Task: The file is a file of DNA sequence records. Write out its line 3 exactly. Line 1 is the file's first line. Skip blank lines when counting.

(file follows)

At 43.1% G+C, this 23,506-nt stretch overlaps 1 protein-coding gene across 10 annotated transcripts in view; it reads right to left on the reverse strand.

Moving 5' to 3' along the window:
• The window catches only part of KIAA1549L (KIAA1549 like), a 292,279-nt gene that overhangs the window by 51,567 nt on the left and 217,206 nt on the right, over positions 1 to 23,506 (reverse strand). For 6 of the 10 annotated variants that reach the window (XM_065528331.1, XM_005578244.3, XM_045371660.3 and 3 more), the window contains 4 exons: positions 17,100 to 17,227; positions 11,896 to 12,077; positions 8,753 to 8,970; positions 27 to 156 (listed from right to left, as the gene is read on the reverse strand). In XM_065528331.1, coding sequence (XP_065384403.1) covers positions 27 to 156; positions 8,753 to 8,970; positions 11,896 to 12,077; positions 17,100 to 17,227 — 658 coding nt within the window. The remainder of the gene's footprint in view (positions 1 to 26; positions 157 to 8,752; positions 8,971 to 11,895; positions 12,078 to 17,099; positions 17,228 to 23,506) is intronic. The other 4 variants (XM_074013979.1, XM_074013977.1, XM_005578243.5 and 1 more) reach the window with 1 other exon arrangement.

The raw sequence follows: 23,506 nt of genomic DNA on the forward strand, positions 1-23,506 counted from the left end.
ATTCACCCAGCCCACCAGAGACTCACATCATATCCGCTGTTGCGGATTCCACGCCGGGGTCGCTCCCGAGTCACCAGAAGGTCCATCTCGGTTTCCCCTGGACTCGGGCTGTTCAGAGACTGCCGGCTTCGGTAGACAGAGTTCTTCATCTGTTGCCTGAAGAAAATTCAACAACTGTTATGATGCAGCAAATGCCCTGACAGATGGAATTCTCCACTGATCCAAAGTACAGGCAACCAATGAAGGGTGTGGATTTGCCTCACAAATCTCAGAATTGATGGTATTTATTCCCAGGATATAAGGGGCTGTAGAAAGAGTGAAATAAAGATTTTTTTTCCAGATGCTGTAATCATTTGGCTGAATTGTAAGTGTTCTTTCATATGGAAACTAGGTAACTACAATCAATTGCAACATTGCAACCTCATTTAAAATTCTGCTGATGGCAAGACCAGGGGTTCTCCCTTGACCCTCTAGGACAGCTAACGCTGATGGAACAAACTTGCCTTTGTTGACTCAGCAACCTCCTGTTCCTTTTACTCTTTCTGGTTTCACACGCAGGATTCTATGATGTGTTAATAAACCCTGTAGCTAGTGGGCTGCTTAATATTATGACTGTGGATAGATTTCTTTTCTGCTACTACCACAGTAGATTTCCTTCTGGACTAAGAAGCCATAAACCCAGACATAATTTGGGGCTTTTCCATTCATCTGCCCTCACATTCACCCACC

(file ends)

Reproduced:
• The window catches only part of KIAA1549L (KIAA1549 like), a 292,279-nt gene that overhangs the window by 51,567 nt on the left and 217,206 nt on the right, over positions 1 to 23,506 (reverse strand). For 6 of the 10 annotated variants that reach the window (XM_065528331.1, XM_005578244.3, XM_045371660.3 and 3 more), the window contains 4 exons: positions 17,100 to 17,227; positions 11,896 to 12,077; positions 8,753 to 8,970; positions 27 to 156 (listed from right to left, as the gene is read on the reverse strand). In XM_065528331.1, coding sequence (XP_065384403.1) covers positions 27 to 156; positions 8,753 to 8,970; positions 11,896 to 12,077; positions 17,100 to 17,227 — 658 coding nt within the window. The remainder of the gene's footprint in view (positions 1 to 26; positions 157 to 8,752; positions 8,971 to 11,895; positions 12,078 to 17,099; positions 17,228 to 23,506) is intronic. The other 4 variants (XM_074013979.1, XM_074013977.1, XM_005578243.5 and 1 more) reach the window with 1 other exon arrangement.